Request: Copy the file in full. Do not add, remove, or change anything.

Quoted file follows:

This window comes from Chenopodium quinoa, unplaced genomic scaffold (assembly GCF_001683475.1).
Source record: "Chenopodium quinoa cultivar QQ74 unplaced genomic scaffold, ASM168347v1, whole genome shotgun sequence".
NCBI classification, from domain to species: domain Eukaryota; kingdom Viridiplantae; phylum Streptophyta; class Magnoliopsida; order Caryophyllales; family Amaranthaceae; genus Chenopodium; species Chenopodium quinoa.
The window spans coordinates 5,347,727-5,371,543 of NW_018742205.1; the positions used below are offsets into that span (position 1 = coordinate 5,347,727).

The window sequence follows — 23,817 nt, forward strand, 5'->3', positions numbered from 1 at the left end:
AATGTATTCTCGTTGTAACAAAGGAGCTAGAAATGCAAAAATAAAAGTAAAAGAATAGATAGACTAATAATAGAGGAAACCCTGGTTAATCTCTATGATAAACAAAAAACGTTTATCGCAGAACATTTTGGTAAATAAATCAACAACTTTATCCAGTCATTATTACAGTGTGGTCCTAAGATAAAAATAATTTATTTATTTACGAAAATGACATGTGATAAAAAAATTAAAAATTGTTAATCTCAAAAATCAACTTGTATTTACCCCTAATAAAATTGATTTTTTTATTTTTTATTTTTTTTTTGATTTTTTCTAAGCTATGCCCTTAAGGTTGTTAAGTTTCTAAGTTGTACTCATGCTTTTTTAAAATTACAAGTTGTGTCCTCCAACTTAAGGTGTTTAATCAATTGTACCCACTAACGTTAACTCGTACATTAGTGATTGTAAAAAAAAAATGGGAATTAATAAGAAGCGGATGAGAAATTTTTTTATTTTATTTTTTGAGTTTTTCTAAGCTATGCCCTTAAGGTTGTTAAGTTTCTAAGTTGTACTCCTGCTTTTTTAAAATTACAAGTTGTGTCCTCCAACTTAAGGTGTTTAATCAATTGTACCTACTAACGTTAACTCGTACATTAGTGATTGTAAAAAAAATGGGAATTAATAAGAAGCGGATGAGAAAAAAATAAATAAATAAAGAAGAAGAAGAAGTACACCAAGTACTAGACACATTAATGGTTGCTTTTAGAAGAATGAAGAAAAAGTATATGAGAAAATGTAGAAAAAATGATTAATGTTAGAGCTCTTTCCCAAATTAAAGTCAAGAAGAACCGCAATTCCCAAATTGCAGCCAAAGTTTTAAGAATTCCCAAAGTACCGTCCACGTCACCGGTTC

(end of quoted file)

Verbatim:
This window comes from Chenopodium quinoa, unplaced genomic scaffold (assembly GCF_001683475.1).
Source record: "Chenopodium quinoa cultivar QQ74 unplaced genomic scaffold, ASM168347v1, whole genome shotgun sequence".
NCBI classification, from domain to species: domain Eukaryota; kingdom Viridiplantae; phylum Streptophyta; class Magnoliopsida; order Caryophyllales; family Amaranthaceae; genus Chenopodium; species Chenopodium quinoa.
The window spans coordinates 5,347,727-5,371,543 of NW_018742205.1; the positions used below are offsets into that span (position 1 = coordinate 5,347,727).

The window sequence follows — 23,817 nt, forward strand, 5'->3', positions numbered from 1 at the left end:
AATGTATTCTCGTTGTAACAAAGGAGCTAGAAATGCAAAAATAAAAGTAAAAGAATAGATAGACTAATAATAGAGGAAACCCTGGTTAATCTCTATGATAAACAAAAAACGTTTATCGCAGAACATTTTGGTAAATAAATCAACAACTTTATCCAGTCATTATTACAGTGTGGTCCTAAGATAAAAATAATTTATTTATTTACGAAAATGACATGTGATAAAAAAATTAAAAATTGTTAATCTCAAAAATCAACTTGTATTTACCCCTAATAAAATTGATTTTTTTATTTTTTATTTTTTTTTTGATTTTTTCTAAGCTATGCCCTTAAGGTTGTTAAGTTTCTAAGTTGTACTCATGCTTTTTTAAAATTACAAGTTGTGTCCTCCAACTTAAGGTGTTTAATCAATTGTACCCACTAACGTTAACTCGTACATTAGTGATTGTAAAAAAAAAATGGGAATTAATAAGAAGCGGATGAGAAATTTTTTTATTTTATTTTTTGAGTTTTTCTAAGCTATGCCCTTAAGGTTGTTAAGTTTCTAAGTTGTACTCCTGCTTTTTTAAAATTACAAGTTGTGTCCTCCAACTTAAGGTGTTTAATCAATTGTACCTACTAACGTTAACTCGTACATTAGTGATTGTAAAAAAAATGGGAATTAATAAGAAGCGGATGAGAAAAAAATAAATAAATAAAGAAGAAGAAGAAGTACACCAAGTACTAGACACATTAATGGTTGCTTTTAGAAGAATGAAGAAAAAGTATATGAGAAAATGTAGAAAAAATGATTAATGTTAGAGCTCTTTCCCAAATTAAAGTCAAGAAGAACCGCAATTCCCAAATTGCAGCCAAAGTTTTAAGAATTCCCAAAGTACCGTCCACGTCACCGGTTC